Friday 30. July 2021
#189 - January 2016

COP 21 – the long way from enthusiasm to implementation

The agreement reached by the COP 21 in Paris on december 12th was greeted with enthusiasm and recognised in general as positive, very positive even. José Ignacio García shares a first analysis.

Conférence des Nations unies sur les changements climatiques - COP21 (Paris, Le Bourget)

After several years of what has been called "the climate impasse" reaching an agreement is a very positive signal. While we are witnessing a world convulsed by conflicts, and where there is no real progress towards the global governance judged by many to be necessary, we must recognise that a unanimous agreement by 195 countries, on such a sensitive topic as the climate impacts, it is indeed a very positive step. We know already what it means when agreement is lacking: no capacity to develop effective policies, inability to generate the necessary funds, more chaos, uncertainty, and in the end, the imposition by the most powerful. This is never to the benefit of the most vulnerable. A deal like this, with all its imperfections, reminds us of the moral superiority of consensus, and the importance of the processes that generate it.


The aspirative limit to global warming is below 1.5 ° C, and certainly below 2 ° C. This is basically what the agreement says, that we are already at the limit of what is tolerable. When setting 2 ° C, and clearly pointing the desirable threshold of 1.5 ° C the agreement is acknowledging that the only possible path of security for the planet is the total reduction of the emissions of greenhouse gases. And this means that we should move towards a world where fossil fuels can no longer be part of our energy mix. We may or many not succeed, but with more patience than we currently think we can summon, all is possible. But now at least we know where the limits are.


Common but differentiated responsibilities

Political recognition of the different responsibilities cannot any longer be understood as an exemption from such responsibilities. And we are talking about responsibilities at many different levels: national, regional but also local. The Paris agreement allows a double, and even a triple speed, both in proposing the objectives and to monitor them. It will not be easy: with oil prices below the $50,00,[US] much political courage will be needed to promote renewable energies in the required amount, and this is something that oil-producing countries know very well. It happens, in a similar way, with those countries that spend millions subsidising an inefficient production of coal. The energy transition will need very courageous governments, and yes, although different everybody has its own responsibility.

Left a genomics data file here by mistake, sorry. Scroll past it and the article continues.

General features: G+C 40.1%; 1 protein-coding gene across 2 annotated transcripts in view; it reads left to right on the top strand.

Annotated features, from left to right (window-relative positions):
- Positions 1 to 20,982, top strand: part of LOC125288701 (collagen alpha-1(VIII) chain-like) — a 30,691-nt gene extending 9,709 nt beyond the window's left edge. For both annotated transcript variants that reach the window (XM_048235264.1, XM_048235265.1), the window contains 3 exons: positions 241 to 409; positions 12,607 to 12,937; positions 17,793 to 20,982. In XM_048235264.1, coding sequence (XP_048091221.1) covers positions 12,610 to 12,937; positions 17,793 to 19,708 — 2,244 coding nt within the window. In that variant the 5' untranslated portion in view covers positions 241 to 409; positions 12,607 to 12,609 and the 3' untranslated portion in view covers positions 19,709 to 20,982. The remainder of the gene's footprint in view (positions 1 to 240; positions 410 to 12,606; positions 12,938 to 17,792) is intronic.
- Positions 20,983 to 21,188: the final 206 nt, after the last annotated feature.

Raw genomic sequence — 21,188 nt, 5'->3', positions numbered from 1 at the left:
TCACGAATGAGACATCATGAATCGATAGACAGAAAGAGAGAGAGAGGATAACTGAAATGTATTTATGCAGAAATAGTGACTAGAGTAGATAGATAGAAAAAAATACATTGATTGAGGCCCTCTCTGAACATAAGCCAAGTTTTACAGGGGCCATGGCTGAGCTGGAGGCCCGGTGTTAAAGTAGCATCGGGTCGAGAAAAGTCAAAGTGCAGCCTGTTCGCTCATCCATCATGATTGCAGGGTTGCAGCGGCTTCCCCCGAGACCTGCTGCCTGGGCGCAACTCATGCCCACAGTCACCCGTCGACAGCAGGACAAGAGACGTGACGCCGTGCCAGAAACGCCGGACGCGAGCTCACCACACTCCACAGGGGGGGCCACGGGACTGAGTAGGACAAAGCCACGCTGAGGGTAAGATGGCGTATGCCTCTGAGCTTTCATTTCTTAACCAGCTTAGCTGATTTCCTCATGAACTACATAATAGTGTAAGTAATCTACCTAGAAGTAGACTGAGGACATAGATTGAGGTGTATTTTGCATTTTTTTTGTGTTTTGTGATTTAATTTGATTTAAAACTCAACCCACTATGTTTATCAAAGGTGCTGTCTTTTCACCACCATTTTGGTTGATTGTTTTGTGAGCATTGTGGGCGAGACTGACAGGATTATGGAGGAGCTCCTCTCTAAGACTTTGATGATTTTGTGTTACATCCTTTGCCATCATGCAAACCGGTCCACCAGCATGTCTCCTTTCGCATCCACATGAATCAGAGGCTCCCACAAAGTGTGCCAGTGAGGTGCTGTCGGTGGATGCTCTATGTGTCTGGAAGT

An agreement of this kind is obviously very fragile, and not only because of internal failures (to establish very low targets, the lack of homogeneous monitoring mechanisms or simply if any state do not meet the objectives) but also other international agreements (on trade, biodiversity, patents) can limit, or reduce, the ambition of this agreement and even make it irrelevant. This is a piece of the global governance that needs to be inserted into a coherent framework of the international relationships. Only this coherence will allow the parties to implement the agreement with the required ambition.


Transparency and monitoring

It is not enough to set up a fund. It is not even enough to fulfil the financial engagements. There must be a system to ensure transparency in the use of these funds. Moreover, it is essential that these funds positively impact the life of the communities, especially of the most vulnerable. We cannot permit these resources to be spent on huge infrastructures, that only profit the western constructors companies; or even worse, to keep in power cruel and dictatorial rulers. The Green Fund cannot be a mechanism to perpetuate situations of poverty, it has to be a vector of social and environmental transformation. To follow all these processes we need a strong and cohesive civil society that can make the necessary monitoring.


At the end of these two weeks the question that remains in the air is that whether all this was necessary. And by "all" we mean a costly and stressful conference that gathers thousands of people, and that sometimes looks more like an spectacle than a political event. The question is that if we could develop a more harmonious, dynamic and efficient mechanism where problems could be solved without going through the drama and the intensity of these days in Paris. Maybe this catharsis is needed, this feeling of being close to the abyss is what forces us to react and to change the direction. But this this type purification, a leitmotif of Greek theatre, will only be successful if it makes a difference in the lives of those who already live in the abyss of poverty, exclusion, and vulnerability.  


José Ignacio García




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